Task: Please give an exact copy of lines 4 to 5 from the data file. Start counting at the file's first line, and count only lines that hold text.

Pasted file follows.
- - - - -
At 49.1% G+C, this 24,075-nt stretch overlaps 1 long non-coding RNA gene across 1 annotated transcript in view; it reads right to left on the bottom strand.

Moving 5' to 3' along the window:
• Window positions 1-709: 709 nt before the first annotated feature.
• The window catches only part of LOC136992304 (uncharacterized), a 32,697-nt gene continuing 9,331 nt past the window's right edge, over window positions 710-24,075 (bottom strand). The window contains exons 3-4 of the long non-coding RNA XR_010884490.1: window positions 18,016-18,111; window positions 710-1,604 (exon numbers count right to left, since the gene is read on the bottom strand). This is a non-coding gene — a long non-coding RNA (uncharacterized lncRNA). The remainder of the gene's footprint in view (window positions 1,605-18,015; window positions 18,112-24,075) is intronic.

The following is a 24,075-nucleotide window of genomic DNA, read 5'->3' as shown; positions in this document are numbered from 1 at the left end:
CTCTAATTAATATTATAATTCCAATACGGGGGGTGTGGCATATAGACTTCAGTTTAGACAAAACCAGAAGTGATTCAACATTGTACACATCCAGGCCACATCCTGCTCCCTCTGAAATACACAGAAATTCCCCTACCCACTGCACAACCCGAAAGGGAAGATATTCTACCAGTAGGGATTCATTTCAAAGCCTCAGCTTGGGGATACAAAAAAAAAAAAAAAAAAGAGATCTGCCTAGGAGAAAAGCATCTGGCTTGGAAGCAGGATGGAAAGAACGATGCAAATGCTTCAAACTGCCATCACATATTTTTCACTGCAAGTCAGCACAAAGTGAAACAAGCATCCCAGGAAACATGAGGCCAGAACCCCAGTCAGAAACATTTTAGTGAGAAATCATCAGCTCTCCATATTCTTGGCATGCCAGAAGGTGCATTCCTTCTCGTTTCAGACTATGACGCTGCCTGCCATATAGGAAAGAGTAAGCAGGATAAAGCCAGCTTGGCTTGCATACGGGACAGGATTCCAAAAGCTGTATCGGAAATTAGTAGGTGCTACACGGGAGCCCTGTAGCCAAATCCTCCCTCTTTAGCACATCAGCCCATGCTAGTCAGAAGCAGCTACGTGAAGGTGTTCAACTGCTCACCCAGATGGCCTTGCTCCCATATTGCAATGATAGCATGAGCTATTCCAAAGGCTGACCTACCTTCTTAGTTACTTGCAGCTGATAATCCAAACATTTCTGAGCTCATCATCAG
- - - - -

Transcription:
• The window catches only part of LOC136992304 (uncharacterized), a 32,697-nt gene continuing 9,331 nt past the window's right edge, over window positions 710-24,075 (bottom strand). The window contains exons 3-4 of the long non-coding RNA XR_010884490.1: window positions 18,016-18,111; window positions 710-1,604 (exon numbers count right to left, since the gene is read on the bottom strand). This is a non-coding gene — a long non-coding RNA (uncharacterized lncRNA). The remainder of the gene's footprint in view (window positions 1,605-18,015; window positions 18,112-24,075) is intronic.

The following is a 24,075-nucleotide window of genomic DNA, read 5'->3' as shown; positions in this document are numbered from 1 at the left end: